A tribute to and a lament for Marshall McLuhan continues. If he had lived Marshall would have been 100 on July 21, 2011. Join me in the countdown to his centennial, and an exploration of more of his observations on the way media work in the electric age in which we live.

Archive for May, 2011

Will we ever crack the code?

Marshall McLuhan (1970, age 59).  The ultimate challenge!

“Cracking the code of our own popular culture is much harder than the problem of the Rosetta Stone image.”

Me (May, 2011, age 58).  And what a challenge it is!

The finding of the Rosetta Stone at the town of Rosetta in Egypt in 1799 provided the crucial information required for linguists to eventually decipher the writing of ancient Egypt because the stone contained parallel passages written in Egyptian hieroglyphic characters, Egyptian demotic writing, and miracle of miracles Greek.  Popular culture is so hard to understand because it is more than language.  It is everything that makes us who we are as feeling, thinking, acting, and speaking social beings.  Unfortunately, there are no cultural Rosetta Stones – no worked examples of the multi-dimensional translation of one popular culture into another – to guide us.  As a result we never know which leads are worth following up and which are not.  And to make matters worse, because we are inside of it most of the time we don’t even realize there is something called our popular culture which we don’t understand. (Or as McLuhan liked to put the idea, whoever it was that discovered water it certainly wasn’t a fish.)  One of the ways Mcluhan thought you could see a popular culture was through ads.  McLuhan found ads to be endlessly fascinating.  Each is outside of ourselves and represents a window into our popular culture.   What do they mean?  Who can say for sure, but they do fascinate …

Cordially, Marshall and Me

Reading:

Marshall McLuhan, Culture Is Our Business, 1970, p. 148.

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Michael Hinton Tuesday, May 31st, 2011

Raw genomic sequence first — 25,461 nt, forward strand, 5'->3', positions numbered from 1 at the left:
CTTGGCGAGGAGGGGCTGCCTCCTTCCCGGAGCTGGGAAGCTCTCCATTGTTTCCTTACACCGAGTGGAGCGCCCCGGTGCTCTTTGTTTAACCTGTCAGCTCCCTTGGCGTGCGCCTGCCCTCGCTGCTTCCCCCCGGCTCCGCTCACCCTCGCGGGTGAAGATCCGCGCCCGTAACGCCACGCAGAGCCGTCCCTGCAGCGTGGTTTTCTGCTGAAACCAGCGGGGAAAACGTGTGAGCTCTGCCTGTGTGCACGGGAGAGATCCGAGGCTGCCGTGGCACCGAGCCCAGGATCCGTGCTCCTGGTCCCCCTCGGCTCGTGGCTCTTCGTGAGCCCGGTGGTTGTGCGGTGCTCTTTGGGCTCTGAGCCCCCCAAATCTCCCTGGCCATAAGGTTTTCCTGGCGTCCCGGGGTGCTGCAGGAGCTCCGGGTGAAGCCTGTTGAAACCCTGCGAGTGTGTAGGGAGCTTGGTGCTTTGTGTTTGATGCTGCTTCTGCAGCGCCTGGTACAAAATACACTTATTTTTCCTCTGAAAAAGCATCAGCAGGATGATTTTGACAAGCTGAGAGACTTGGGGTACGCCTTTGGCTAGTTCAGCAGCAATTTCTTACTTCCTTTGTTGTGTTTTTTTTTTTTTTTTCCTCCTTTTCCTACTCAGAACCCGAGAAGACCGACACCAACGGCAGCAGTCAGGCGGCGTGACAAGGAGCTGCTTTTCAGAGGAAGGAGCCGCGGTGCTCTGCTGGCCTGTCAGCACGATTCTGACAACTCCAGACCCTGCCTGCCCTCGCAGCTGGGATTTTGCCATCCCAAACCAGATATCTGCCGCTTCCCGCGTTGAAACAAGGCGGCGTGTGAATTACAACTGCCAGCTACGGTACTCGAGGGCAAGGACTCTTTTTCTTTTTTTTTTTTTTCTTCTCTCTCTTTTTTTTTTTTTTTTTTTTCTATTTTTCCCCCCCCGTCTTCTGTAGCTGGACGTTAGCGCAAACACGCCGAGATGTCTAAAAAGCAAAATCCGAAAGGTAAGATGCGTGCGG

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The forms of architecture.

Marshall McLuhan (1970, age 59).  Roads not buildings.

“The road is our major architectural form.”

Me (May, 2011, age 58).  Forming and reforming.

Roads, McLuhan is saying, not buildings drive our cities to be what they are.  They form them.

Cordially, Marshall and Me

Reading:

Marshall McLuhan, Culture Is Our Business, 1970, p. 132.

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Michael Hinton Saturday, May 28th, 2011
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McLuhan on marriage.

Marshall McLuhan (1970, age 59).  It’s about making not matching.      

“After the death of Mrs. Johnson, with whom he had been very happy, Dr. Johnson was asked by Boswell whether there was another woman in the world with whom he could have been as happy.  ‘Yes, sir.  Forty thousand.’  Johnson knew marriage was not matching but making.”

Me (May, 2011, age 58).  And what about you? 

Marshall McLuhan met Corinne Lewis in July 1938 and they were married just over a year later in August, 1939.  They were married for 41 years, had 6 children, and by all accounts had a very successful marriage.  Perhaps there is something about happiness that can be learned from McLuhan.  Are you looking for the perfect match or getting on with the making of one?